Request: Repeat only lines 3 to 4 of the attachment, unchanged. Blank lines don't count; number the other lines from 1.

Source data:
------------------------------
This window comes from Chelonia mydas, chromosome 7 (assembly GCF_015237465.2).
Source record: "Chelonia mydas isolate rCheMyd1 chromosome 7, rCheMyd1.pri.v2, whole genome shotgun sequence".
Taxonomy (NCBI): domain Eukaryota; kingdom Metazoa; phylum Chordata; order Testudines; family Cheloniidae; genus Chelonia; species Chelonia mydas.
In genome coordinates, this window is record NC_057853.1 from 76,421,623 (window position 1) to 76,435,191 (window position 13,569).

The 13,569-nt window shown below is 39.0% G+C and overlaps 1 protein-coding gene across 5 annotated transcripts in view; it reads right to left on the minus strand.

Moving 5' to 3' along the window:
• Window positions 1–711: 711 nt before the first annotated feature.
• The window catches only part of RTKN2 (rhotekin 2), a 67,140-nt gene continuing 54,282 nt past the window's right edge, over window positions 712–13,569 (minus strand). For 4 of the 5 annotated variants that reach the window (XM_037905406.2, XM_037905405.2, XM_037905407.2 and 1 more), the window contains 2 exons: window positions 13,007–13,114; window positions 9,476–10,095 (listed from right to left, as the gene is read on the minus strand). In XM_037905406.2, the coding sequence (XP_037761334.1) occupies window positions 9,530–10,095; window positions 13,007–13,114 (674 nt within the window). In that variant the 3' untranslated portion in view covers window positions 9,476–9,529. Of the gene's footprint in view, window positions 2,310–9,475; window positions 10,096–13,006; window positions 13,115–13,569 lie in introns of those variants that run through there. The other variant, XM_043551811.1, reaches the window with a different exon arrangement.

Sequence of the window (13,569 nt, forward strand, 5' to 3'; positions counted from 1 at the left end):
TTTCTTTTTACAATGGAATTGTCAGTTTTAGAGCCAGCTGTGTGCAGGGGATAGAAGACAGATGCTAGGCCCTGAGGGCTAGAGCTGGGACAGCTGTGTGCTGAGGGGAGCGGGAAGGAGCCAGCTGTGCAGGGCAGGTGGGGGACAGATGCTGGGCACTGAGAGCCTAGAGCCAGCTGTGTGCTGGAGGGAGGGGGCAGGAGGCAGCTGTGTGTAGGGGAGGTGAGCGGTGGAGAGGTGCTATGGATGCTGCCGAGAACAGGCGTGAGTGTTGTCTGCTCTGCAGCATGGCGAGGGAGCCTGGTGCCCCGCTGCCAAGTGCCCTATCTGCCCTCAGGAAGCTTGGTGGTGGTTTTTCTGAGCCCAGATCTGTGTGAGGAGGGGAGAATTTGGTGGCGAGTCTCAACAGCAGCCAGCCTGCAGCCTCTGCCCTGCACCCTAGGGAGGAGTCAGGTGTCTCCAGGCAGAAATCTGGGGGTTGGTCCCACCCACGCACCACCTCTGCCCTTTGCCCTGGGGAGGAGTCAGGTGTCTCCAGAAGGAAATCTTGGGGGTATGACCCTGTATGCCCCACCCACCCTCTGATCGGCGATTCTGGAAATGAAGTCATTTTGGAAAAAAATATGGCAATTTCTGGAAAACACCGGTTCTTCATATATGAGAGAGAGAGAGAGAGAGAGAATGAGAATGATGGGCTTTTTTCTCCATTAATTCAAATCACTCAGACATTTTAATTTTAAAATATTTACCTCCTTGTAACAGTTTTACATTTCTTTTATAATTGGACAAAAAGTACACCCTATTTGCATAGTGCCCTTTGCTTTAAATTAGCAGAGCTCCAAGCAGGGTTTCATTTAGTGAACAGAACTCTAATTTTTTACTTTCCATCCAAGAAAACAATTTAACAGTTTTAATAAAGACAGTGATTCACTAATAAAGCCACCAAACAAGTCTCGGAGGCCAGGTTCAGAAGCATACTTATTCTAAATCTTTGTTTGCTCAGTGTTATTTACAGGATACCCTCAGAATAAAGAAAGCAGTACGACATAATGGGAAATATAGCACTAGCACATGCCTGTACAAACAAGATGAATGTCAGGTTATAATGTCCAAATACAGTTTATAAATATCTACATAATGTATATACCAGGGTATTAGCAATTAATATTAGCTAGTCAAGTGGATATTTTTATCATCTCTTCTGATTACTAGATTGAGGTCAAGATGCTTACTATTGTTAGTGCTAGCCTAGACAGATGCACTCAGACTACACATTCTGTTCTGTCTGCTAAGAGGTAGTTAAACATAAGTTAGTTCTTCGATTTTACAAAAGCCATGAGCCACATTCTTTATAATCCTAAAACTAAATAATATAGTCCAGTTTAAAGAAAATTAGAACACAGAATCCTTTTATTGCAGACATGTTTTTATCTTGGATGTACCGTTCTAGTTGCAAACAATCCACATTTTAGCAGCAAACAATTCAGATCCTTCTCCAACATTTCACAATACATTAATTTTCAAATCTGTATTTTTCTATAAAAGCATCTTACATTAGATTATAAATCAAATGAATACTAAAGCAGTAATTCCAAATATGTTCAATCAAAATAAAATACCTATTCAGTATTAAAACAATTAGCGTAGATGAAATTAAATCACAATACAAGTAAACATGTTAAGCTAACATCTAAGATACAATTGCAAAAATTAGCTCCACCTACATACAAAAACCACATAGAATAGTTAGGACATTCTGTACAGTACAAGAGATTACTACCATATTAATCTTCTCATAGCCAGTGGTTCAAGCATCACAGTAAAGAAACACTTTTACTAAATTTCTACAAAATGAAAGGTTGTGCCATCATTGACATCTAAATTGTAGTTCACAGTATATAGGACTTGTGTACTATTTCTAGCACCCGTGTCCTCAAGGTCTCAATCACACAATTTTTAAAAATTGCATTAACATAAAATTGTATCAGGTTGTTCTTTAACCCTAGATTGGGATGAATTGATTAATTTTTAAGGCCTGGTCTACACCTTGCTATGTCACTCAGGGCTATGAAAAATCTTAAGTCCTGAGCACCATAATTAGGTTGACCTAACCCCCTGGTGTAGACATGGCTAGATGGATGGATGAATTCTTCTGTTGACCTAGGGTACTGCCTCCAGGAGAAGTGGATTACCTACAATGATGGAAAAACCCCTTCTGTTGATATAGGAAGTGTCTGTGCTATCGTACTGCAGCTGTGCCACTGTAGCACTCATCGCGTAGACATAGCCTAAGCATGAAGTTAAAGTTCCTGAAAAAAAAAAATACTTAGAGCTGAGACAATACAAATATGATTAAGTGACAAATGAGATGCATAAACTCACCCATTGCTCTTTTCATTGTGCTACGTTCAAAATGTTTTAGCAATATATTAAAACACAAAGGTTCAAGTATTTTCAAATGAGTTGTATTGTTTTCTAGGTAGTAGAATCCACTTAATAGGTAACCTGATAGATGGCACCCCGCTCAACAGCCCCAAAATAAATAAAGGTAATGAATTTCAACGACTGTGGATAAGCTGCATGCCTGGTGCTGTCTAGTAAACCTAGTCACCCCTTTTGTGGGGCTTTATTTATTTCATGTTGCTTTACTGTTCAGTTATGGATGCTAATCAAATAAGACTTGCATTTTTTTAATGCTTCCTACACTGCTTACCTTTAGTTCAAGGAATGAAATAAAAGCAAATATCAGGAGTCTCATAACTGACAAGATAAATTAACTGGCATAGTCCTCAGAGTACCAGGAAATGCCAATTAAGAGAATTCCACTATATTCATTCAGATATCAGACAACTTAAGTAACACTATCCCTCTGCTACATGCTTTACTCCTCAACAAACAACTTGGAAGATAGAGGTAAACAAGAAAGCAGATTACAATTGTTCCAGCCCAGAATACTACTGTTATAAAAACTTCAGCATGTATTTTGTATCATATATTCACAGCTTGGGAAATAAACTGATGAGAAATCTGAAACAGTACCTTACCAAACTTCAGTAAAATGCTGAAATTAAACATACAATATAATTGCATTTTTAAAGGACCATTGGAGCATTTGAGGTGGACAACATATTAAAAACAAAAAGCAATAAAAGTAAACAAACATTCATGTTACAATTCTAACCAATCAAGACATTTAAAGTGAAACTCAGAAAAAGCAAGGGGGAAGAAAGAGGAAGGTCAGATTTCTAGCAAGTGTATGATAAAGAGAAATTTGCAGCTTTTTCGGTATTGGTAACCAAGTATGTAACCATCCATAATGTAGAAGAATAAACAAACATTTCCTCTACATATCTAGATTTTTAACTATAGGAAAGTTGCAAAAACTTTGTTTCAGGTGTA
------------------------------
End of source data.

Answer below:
Taxonomy (NCBI): domain Eukaryota; kingdom Metazoa; phylum Chordata; order Testudines; family Cheloniidae; genus Chelonia; species Chelonia mydas.
In genome coordinates, this window is record NC_057853.1 from 76,421,623 (window position 1) to 76,435,191 (window position 13,569).